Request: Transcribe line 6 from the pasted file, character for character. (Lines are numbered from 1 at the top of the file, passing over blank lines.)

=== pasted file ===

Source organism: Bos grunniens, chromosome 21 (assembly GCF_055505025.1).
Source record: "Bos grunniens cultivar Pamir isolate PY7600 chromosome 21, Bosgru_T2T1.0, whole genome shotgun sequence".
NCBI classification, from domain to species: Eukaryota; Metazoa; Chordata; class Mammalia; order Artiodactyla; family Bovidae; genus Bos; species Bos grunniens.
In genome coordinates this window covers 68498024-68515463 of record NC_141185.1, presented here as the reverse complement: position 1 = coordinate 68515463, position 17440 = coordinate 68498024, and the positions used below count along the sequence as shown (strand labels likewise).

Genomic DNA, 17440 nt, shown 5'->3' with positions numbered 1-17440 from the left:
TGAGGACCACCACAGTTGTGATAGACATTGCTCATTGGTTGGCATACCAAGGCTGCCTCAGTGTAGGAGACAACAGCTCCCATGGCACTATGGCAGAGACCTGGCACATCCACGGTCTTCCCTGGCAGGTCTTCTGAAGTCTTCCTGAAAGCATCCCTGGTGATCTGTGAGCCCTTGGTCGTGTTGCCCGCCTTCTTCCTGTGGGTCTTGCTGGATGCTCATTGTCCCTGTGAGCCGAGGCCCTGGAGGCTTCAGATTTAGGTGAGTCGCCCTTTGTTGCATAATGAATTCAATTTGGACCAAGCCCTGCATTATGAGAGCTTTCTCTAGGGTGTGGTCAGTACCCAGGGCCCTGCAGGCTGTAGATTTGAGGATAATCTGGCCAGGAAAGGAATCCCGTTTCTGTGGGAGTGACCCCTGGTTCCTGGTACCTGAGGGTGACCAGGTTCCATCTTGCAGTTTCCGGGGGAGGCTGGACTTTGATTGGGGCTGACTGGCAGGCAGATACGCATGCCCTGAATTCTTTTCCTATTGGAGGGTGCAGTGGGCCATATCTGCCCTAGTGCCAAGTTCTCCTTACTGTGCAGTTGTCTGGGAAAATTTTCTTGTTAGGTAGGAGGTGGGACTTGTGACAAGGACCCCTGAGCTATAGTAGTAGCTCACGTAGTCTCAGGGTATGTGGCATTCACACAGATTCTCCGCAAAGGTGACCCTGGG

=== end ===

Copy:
TGAGGACCACCACAGTTGTGATAGACATTGCTCATTGGTTGGCATACCAAGGCTGCCTCAGTGTAGGAGACAACAGCTCCCATGGCACTATGGCAGAGACCTGGCACATCCACGGTCTTCCCTGGCAGGTCTTCTGAAGTCTTCCTGAAAGCATCCCTGGTGATCTGTGAGCCCTTGGTCGTGTTGCCCGCCTTCTTCCTGTGGGTCTTGCTGGATGCTCATTGTCCCTGTGAGCCGAGGCCCTGGAGGCTTCAGATTTAGGTGAGTCGCCCTTTGTTGCATAATGAATTCAATTTGGACCAAGCCCTGCATTATGAGAGCTTTCTCTAGGGTGTGGTCAGTACCCAGGGCCCTGCAGGCTGTAGATTTGAGGATAATCTGGCCAGGAAAGGAATCCCGTTTCTGTGGGAGTGACCCCTGGTTCCTGGTACCTGAGGGTGACCAGGTTCCATCTTGCAGTTTCCGGGGGAGGCTGGACTTTGATTGGGGCTGACTGGCAGGCAGATACGCATGCCCTGAATTCTTTTCCTATTGGAGGGTGCAGTGGGCCATATCTGCCCTAGTGCCAAGTTCTCCTTACTGTGCAGTTGTCTGGGAAAATTTTCTTGTTAGGTAGGAGGTGGGACTTGTGACAAGGACCCCTGAGCTATAGTAGTAGCTCACGTAGTCTCAGGGTATGTGGCATTCACACAGATTCTCCGCAAAGGTGACCCTGGG